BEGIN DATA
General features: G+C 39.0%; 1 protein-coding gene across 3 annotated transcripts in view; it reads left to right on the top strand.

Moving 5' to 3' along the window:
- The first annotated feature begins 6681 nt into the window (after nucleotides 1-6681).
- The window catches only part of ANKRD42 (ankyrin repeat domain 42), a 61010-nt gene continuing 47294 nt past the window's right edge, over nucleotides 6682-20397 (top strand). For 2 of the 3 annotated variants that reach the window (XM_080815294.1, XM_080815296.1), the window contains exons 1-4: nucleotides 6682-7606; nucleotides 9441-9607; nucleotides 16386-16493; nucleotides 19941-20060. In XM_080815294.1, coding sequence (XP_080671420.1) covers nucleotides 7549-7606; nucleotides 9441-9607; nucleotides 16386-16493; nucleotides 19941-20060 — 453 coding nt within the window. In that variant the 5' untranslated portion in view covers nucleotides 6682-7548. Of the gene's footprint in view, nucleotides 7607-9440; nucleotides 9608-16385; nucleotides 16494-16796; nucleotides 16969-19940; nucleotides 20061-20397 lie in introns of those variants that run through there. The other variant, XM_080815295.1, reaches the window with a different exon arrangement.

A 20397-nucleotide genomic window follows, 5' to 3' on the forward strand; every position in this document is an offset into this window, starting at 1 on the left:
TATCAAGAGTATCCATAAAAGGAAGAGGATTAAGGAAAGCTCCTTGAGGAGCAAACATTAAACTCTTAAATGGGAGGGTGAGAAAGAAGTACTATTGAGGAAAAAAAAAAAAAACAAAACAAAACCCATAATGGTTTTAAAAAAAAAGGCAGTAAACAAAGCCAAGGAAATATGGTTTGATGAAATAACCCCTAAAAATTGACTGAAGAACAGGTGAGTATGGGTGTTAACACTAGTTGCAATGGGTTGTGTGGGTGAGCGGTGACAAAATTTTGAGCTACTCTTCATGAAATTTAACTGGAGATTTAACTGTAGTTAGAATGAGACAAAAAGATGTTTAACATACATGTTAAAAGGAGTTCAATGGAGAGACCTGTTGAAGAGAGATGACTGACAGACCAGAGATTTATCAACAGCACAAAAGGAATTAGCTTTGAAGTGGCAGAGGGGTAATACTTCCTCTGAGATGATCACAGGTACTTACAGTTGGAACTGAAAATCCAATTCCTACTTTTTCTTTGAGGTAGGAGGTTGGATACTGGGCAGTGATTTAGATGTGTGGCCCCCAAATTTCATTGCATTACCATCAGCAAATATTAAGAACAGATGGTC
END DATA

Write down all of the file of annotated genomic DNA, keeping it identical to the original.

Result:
General features: G+C 39.0%; 1 protein-coding gene across 3 annotated transcripts in view; it reads left to right on the top strand.

Moving 5' to 3' along the window:
- The first annotated feature begins 6681 nt into the window (after nucleotides 1-6681).
- The window catches only part of ANKRD42 (ankyrin repeat domain 42), a 61010-nt gene continuing 47294 nt past the window's right edge, over nucleotides 6682-20397 (top strand). For 2 of the 3 annotated variants that reach the window (XM_080815294.1, XM_080815296.1), the window contains exons 1-4: nucleotides 6682-7606; nucleotides 9441-9607; nucleotides 16386-16493; nucleotides 19941-20060. In XM_080815294.1, coding sequence (XP_080671420.1) covers nucleotides 7549-7606; nucleotides 9441-9607; nucleotides 16386-16493; nucleotides 19941-20060 — 453 coding nt within the window. In that variant the 5' untranslated portion in view covers nucleotides 6682-7548. Of the gene's footprint in view, nucleotides 7607-9440; nucleotides 9608-16385; nucleotides 16494-16796; nucleotides 16969-19940; nucleotides 20061-20397 lie in introns of those variants that run through there. The other variant, XM_080815295.1, reaches the window with a different exon arrangement.

A 20397-nucleotide genomic window follows, 5' to 3' on the forward strand; every position in this document is an offset into this window, starting at 1 on the left:
TATCAAGAGTATCCATAAAAGGAAGAGGATTAAGGAAAGCTCCTTGAGGAGCAAACATTAAACTCTTAAATGGGAGGGTGAGAAAGAAGTACTATTGAGGAAAAAAAAAAAAAACAAAACAAAACCCATAATGGTTTTAAAAAAAAAGGCAGTAAACAAAGCCAAGGAAATATGGTTTGATGAAATAACCCCTAAAAATTGACTGAAGAACAGGTGAGTATGGGTGTTAACACTAGTTGCAATGGGTTGTGTGGGTGAGCGGTGACAAAATTTTGAGCTACTCTTCATGAAATTTAACTGGAGATTTAACTGTAGTTAGAATGAGACAAAAAGATGTTTAACATACATGTTAAAAGGAGTTCAATGGAGAGACCTGTTGAAGAGAGATGACTGACAGACCAGAGATTTATCAACAGCACAAAAGGAATTAGCTTTGAAGTGGCAGAGGGGTAATACTTCCTCTGAGATGATCACAGGTACTTACAGTTGGAACTGAAAATCCAATTCCTACTTTTTCTTTGAGGTAGGAGGTTGGATACTGGGCAGTGATTTAGATGTGTGGCCCCCAAATTTCATTGCATTACCATCAGCAAATATTAAGAACAGATGGTC